Black Holes and Dark Matter

Woe to those who call evil good, and good evil; Who put darkness for light, and light for darkness; Who put bitter for sweet, and sweet for bitter!

(Isaiah 5:20) NKJV

All current cosmological models show that somewhere between %80-85 of the mass of the universe is missing. Based on our understanding of particle physics we can move this number up to %90. Where is it?

The best that popular science (SciPop) was able to come up with until recently was black holes. The problem was that there would need to be so many of them that they would have to be evenly distributed everywhere, and no one had ever seen one. This caused SciPop to have to invent dark matter. Dark matter can’t be detected but SciPop figures that it has to be there because the universe isn’t collapsing. This is where we’re at.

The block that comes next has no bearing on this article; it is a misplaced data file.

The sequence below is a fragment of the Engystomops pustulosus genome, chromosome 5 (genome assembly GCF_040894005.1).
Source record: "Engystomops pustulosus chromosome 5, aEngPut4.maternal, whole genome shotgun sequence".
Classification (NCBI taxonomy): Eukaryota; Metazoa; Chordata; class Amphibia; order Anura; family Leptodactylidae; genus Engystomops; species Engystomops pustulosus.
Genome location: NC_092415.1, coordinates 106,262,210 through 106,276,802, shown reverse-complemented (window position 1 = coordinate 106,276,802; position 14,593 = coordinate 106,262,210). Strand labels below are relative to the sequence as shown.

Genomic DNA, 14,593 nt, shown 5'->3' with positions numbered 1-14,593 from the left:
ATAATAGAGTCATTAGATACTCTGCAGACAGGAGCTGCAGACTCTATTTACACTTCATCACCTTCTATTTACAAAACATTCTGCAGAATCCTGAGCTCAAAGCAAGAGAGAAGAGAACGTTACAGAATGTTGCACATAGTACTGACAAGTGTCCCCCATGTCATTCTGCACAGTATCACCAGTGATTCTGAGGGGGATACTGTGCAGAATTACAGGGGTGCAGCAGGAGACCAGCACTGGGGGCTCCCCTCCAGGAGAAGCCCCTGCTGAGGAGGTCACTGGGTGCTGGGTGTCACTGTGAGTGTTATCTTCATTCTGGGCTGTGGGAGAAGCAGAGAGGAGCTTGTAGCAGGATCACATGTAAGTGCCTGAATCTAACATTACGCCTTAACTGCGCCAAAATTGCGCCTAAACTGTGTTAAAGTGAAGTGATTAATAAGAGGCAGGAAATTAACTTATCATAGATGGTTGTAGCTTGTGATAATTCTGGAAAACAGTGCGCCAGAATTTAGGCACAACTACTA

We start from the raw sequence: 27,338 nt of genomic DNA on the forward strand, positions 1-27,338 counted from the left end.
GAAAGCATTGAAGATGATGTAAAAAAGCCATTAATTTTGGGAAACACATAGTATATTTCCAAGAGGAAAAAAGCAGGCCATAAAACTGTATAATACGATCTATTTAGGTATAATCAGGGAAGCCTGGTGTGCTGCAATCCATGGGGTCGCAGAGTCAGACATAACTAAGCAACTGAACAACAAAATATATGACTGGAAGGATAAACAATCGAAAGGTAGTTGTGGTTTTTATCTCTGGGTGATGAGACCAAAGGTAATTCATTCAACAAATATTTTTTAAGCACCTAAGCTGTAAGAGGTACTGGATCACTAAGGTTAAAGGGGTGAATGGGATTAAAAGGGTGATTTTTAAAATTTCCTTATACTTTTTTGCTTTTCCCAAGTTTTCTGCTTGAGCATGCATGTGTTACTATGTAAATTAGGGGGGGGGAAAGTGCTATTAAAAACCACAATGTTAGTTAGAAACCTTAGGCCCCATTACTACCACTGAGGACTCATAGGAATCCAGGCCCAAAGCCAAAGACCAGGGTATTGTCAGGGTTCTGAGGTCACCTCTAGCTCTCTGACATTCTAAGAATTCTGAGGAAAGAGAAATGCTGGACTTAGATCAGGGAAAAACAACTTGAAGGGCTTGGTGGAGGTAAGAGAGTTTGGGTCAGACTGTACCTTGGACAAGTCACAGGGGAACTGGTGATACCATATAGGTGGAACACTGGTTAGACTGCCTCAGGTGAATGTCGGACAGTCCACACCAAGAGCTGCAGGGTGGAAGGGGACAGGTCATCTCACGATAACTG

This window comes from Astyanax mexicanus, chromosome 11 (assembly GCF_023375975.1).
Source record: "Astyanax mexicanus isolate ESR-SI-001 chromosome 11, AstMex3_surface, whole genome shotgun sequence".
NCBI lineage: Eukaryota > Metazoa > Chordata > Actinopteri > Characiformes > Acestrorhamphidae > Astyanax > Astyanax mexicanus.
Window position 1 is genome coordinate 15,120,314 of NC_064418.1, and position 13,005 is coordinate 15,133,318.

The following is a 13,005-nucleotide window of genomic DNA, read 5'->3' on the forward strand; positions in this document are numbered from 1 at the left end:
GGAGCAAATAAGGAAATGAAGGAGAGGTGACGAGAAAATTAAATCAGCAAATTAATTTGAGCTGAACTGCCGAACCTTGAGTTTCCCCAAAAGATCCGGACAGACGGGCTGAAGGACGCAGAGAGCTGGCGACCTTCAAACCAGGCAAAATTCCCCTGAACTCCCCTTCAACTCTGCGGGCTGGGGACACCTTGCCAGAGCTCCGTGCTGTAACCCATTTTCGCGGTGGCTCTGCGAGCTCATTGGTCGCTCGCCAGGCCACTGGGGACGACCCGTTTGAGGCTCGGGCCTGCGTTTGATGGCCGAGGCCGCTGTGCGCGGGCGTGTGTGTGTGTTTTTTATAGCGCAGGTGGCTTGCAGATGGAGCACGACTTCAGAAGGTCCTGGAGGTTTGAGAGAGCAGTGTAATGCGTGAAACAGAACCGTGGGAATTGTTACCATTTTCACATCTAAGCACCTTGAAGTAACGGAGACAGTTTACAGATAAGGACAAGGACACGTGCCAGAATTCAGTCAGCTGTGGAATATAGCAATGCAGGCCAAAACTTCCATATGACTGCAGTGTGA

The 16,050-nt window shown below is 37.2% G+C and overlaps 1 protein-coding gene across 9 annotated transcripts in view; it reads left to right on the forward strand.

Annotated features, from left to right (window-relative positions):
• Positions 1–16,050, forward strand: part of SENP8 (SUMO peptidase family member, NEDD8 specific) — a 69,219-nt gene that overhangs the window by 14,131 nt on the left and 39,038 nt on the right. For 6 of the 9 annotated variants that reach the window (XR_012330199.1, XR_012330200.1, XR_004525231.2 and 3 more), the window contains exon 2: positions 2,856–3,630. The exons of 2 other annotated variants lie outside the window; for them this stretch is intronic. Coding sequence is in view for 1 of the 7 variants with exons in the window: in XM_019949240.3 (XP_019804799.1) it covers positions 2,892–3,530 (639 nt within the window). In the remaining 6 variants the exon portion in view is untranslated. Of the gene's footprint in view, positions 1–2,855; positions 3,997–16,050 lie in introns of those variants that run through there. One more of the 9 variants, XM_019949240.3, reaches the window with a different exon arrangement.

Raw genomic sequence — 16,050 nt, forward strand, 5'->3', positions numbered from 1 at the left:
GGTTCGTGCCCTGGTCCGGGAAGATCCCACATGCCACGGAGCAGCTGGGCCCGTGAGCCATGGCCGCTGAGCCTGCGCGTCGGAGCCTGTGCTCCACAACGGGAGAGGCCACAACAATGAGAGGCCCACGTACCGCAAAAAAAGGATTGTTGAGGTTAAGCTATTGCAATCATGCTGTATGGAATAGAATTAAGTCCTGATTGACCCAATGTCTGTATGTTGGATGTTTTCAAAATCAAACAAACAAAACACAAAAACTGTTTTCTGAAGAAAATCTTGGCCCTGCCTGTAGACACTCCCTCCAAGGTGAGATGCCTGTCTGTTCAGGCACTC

Repeated attempts to detect dark matter have failed, yet SciPop cosmological models require that it exists. Believing in something that can’t be seen is the practical application of faith. Our working definition of faith

The Practical Application of Faith

Faith is believing in something that you can’t see, because of evidence.

– Faith, definition

Clearly the SciPop paradigm requires faith.

Now faith is the substance of things hoped for,
the evidence of things not seen.

(Hebrews 11:1) KJV

Incidentally, supposed photographs of black holes are circumstantial evidence. They may be pictures of black things in space, but the assumption of heliocentricity causes them to be imbued with distance and mass values which are vastly exaggerated.

If our Axioms are true and if our first Principle is correct, then the Bible must account for this missing mass in such a way as to explain the current stable state of the universe. Guess what? It does. This is how you can tell if your favorite Bible version has prioritized technical accuracy or theological expediency. Look at Genesis 1:6. If your Bible has the word firmament then it emphasizes technical accuracy. The word firmament has been removed from the vast majority of Bibles. That’s too bad because it just happens to be the missing 90% of the mass of the universe.

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